‘Wrong place’

Chief US judge in Arizona is killed

Jurist was friends with Giffords aide

John Roll was named chief judge for Arizona in 2006. He had worked as a prosecutor. John Roll was named chief judge for Arizona in 2006. He had worked as a prosecutor. (Dennis Cook/ File/ Associated Press)
By Jerry Markon
Washington Post / January 9, 2011

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WASHINGTON — John Roll, the chief federal judge in Arizona, has been the subject of hundreds of threats, some so serious he was for a time in 2009 placed under 24-hour protection. But it was an accident of bad timing, and his friendship with a congresswoman’s aide, that led to his fatal shooting yesterday at a political event in Tucson.

Roll was leaving a supermarket nearby when he spotted Ron Barber, aide to Representative Gabrielle Giffords, Democrat of Arizona, and “stopped by to say hi,’’ according to a spokeswoman for Giffords. A short time later, a gunman opened fire. Giffords, the apparent target, was wounded, as was Barber, her district director.

Roll was among six killed, making him the first federal judge killed since US Appeals Court Judge Robert Vance was slain by a pipe bomb at his Birmingham, Ala., home in 1989.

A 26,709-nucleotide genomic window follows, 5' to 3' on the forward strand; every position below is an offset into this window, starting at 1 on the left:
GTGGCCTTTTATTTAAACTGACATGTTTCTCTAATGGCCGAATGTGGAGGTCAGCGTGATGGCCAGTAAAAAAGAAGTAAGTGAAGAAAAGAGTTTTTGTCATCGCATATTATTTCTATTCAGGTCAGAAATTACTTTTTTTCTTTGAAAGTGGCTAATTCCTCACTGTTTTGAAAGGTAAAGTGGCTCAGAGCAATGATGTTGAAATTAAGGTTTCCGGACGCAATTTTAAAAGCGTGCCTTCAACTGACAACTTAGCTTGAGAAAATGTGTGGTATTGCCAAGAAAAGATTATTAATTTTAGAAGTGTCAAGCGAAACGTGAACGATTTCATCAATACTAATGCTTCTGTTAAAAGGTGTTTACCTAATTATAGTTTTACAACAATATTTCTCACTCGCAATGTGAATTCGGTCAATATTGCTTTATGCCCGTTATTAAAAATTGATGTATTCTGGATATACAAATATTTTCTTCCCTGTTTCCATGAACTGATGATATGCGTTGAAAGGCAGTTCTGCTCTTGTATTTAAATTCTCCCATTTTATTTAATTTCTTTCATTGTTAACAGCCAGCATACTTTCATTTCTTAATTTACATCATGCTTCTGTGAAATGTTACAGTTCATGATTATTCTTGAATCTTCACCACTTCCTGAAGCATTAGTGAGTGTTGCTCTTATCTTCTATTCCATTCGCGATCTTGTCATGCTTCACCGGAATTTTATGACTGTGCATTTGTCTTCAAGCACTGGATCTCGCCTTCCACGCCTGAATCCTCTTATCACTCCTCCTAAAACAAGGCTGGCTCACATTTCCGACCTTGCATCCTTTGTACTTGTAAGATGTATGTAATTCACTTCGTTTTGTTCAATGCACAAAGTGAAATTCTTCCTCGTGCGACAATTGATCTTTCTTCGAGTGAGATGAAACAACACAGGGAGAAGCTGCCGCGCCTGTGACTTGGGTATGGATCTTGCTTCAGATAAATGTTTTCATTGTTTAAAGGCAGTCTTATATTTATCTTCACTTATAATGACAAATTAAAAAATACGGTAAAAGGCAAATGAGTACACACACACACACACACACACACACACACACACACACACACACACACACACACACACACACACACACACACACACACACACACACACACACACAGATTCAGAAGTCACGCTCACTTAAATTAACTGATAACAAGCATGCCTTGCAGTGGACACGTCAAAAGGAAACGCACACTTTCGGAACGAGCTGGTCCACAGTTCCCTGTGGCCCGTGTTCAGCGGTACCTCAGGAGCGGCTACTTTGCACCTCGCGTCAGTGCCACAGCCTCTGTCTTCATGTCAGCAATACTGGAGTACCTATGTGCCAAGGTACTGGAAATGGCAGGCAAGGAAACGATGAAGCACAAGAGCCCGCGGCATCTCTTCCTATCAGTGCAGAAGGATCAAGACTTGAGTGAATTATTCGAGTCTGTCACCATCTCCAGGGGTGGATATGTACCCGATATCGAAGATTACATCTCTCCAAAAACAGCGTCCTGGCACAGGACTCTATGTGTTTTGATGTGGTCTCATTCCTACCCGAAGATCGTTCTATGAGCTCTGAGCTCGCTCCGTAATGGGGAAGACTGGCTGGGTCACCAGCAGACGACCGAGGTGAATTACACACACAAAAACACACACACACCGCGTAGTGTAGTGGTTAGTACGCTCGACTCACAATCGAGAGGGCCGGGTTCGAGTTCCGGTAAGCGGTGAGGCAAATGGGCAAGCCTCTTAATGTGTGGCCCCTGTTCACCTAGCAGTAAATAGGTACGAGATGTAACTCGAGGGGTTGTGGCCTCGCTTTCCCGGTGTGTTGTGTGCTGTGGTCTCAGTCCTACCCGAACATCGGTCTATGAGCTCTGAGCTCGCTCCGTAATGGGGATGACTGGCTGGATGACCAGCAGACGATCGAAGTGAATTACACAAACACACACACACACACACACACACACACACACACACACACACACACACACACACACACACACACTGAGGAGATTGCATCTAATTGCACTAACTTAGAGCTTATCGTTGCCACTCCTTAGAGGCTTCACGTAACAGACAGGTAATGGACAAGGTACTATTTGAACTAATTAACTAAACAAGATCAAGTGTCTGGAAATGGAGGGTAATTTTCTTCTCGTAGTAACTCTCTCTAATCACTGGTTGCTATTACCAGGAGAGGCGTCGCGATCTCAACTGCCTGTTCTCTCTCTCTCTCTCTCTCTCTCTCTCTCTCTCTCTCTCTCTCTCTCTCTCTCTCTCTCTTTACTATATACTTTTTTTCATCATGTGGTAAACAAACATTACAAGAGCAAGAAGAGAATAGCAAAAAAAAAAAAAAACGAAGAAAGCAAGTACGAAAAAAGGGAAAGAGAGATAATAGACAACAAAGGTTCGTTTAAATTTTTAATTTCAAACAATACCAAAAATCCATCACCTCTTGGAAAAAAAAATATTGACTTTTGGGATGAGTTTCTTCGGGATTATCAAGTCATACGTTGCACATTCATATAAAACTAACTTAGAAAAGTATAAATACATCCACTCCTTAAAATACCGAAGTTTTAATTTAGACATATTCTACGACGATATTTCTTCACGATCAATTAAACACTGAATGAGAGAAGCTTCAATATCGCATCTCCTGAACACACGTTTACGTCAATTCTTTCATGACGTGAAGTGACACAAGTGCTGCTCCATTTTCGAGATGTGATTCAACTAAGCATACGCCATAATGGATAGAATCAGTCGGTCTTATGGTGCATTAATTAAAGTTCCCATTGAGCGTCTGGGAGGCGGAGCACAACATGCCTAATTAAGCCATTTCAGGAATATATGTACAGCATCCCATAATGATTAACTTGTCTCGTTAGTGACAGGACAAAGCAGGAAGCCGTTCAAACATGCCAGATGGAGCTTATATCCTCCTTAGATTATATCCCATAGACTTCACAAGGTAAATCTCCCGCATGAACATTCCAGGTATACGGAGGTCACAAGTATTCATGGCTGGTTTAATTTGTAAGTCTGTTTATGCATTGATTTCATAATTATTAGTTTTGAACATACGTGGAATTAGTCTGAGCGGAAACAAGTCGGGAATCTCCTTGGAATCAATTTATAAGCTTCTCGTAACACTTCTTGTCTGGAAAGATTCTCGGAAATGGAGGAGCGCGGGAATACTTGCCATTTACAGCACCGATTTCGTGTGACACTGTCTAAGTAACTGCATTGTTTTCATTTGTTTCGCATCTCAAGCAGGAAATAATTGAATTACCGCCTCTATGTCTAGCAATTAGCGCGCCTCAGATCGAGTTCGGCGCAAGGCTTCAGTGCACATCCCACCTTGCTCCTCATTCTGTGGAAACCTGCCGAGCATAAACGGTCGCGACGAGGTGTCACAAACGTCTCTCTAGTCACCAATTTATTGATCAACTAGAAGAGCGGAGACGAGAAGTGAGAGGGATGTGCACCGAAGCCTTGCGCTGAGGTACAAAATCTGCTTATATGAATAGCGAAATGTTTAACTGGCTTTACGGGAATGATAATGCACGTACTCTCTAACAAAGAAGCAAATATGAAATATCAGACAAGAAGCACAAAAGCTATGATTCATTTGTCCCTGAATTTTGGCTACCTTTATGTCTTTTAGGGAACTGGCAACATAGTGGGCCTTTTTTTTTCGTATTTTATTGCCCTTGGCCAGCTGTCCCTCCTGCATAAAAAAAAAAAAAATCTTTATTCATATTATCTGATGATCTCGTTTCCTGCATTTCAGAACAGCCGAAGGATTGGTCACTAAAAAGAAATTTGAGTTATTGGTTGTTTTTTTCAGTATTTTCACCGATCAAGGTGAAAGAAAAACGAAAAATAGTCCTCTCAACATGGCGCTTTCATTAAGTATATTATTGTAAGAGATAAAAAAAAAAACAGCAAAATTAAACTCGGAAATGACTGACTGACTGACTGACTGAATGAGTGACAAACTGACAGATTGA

“He was just in the wrong place at the wrong time,’’ said a law enforcement official who spoke on the condition of anonymity because the investigation was still unfolding.

In a statement, Supreme Court Chief Justice John G. Roberts praised Roll as “a wise jurist who selflessly served Arizona and the nation,’’ and said his death “is a somber reminder of the importance of the rule of law and the sacrifices of those who work to secure it.’’

Roll was appointed to the federal bench by President George H.W. Bush in 1991, and had been chief judge since 2006. A Pennsylvania native, he served as an Arizona state appeals court judge and assistant US attorney before joining the federal bench.

Four federal judges have been killed in modern history, but threats to judges and prosecutors have soared in recent years.

Roll was the victim of hundreds of threats in February 2009 after he allowed a lawsuit filed by illegal immigrants against a rancher to go forward. “They cursed him out, threatened to kill his family, said they’d come and take care of him. They really wanted him dead,’’ a law enforcement official told The Washington Post in May 2009.

US marshals put Roll under 24-hour protection for about a month. They guarded his home in a secluded area just outside Tucson, screening his mail and escorting him to court, to the gym, and to the Catholic Mass he attended daily.

Roll told The Post in May 2009 that “any judge who goes through this knows it’s a stressful situation,’’ and that he and his family were grateful for the protection.

Investigators said they do not think that Roll’s death was related to the 2009 threats, but emphasized that they are conducting a thorough investigation that will look into all possible motives, and will also examine any recent threats against the judge.